Another film festival, another messy historical biopic. It seems to be the bread and butter of the film industry. If someone does something slightly different from the norm, they’ll definitely have a movie told about them.
That being said, it seems remiss that American hero Harriet Tubman hasn’t already had a film biopic about her. It seems even more remiss that this should be the cinematic outing Tubman gets.
Directed by Kasi Lemmons, Harriet revolves around the extraordinary Harriet Tubman – a now iconic figure in American history. Born into slavery, her long-serving masters threaten to sell her after she is married to a free black man. Unable to stand the injustice anymore, she makes a hundred-mile trek to Philadelphia and becomes a free woman. Unable to stand being away from her family, she ventures back and is inspired to become the conductor on the Underground Railroad.
Harriet ticks many boxes when it comes to historical dramas that feature slavery. In many ways that is great, more films to showcase the harsh and brutal realities of slavery. In others, the formulaic script pulls at your attention and pushes it into a tedious territory. It’s boring.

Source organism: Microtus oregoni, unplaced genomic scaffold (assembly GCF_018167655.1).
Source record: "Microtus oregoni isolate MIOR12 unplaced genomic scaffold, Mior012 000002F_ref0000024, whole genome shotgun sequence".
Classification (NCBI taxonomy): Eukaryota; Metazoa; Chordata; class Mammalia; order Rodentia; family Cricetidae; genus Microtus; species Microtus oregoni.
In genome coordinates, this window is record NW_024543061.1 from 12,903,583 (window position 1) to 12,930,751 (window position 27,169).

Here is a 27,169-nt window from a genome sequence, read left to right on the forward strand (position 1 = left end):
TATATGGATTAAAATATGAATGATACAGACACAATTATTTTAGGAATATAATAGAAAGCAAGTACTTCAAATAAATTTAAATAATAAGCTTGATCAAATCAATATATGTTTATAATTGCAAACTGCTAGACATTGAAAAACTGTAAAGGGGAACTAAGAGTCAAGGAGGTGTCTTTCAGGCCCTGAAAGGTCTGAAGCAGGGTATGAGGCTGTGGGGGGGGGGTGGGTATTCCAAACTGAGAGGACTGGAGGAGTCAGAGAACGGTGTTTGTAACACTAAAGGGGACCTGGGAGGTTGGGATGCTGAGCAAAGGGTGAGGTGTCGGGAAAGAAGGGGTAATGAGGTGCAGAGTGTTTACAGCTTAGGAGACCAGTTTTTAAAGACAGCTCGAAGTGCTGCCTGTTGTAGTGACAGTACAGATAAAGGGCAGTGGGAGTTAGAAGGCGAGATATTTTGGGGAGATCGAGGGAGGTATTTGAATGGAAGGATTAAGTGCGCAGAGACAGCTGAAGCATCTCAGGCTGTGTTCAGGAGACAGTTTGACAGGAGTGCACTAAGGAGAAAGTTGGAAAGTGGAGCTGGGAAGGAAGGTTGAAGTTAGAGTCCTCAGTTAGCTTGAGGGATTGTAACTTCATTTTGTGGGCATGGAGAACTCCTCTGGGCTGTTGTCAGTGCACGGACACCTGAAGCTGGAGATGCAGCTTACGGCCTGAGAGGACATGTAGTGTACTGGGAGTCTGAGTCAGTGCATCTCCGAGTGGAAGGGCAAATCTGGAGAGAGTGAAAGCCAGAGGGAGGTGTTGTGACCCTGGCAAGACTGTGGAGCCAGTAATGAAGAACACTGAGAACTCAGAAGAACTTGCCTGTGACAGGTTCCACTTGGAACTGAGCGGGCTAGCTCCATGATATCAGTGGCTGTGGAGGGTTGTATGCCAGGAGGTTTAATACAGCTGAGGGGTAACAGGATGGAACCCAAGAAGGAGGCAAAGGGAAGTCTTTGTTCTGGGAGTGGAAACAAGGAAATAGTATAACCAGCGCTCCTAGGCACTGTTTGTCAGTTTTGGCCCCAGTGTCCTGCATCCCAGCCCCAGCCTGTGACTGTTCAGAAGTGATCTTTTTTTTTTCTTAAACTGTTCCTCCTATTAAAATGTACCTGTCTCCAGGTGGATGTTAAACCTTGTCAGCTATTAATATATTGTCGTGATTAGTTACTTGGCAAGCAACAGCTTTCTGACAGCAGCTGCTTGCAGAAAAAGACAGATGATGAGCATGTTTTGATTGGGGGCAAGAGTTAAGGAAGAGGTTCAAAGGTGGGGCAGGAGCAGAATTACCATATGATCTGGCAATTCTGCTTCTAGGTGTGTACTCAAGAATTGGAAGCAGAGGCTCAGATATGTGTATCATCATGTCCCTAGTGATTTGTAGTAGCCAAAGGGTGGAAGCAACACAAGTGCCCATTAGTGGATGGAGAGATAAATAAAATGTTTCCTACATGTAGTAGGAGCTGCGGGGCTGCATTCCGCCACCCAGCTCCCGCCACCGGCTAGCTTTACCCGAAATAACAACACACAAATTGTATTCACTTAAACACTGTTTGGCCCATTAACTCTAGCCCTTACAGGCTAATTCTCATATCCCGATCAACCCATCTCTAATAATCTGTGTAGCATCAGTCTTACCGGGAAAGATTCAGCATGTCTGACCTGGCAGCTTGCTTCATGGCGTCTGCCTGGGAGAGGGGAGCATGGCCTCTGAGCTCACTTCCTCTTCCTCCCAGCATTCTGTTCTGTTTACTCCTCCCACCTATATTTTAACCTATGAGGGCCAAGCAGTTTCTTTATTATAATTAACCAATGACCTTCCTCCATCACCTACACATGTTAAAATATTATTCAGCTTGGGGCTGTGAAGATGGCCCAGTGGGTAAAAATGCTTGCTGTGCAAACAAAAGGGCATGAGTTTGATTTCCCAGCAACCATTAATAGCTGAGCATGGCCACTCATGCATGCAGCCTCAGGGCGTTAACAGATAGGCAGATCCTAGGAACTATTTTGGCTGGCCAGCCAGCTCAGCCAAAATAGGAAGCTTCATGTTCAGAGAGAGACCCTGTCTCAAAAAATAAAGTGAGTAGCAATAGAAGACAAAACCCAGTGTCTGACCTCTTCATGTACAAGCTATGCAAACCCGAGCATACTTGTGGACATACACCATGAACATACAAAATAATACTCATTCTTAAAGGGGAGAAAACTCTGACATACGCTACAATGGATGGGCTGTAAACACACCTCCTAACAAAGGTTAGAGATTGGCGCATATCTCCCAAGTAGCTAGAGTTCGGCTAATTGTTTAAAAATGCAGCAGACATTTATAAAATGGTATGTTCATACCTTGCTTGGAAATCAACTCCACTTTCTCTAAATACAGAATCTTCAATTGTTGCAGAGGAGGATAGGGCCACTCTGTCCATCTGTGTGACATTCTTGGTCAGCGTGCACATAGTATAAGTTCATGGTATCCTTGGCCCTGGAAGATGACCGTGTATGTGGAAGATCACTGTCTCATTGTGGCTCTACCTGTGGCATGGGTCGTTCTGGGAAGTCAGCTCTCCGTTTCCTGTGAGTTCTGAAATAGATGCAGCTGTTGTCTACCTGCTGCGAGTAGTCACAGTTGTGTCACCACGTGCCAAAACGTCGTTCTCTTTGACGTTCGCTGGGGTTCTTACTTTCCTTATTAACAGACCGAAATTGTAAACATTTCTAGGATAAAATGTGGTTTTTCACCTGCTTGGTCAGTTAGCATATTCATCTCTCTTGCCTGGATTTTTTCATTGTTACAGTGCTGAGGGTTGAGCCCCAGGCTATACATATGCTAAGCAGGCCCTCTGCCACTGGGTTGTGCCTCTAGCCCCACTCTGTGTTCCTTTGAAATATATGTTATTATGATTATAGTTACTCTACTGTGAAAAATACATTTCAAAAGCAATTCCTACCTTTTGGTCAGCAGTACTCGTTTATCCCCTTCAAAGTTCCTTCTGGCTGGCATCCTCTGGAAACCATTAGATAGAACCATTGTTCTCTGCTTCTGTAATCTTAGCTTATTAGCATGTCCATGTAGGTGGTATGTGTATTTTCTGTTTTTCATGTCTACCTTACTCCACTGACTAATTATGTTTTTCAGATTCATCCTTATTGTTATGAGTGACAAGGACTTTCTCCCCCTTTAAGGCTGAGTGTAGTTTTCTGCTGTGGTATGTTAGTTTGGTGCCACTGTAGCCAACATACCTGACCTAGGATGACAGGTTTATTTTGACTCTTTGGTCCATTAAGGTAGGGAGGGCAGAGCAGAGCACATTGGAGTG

The biggest flaw is that it preaches. Literally. Whether Harriet Tubman believed she was communicating with God or not, the story device doesn’t work here. Constantly having her steered by the Lord seems to overshadow her achievements. It happens so often in the film that it becomes silly, especially with this piano tinkle that undercuts it.
Sadly, Harriet feels messy. The sloppiness, at times, provoked slight titters from audience members. Imagine laughing at a film that features slavery. Though potential is clearly here, it sits on Cynthia Erivo’s powerful performance, which is incredible. It is just sad that it is wasted on a haphazard script, an overbearing score, and very badly made flashbacks.
Harriet screens as part of BFI London Film Festival.
Buy tickets now.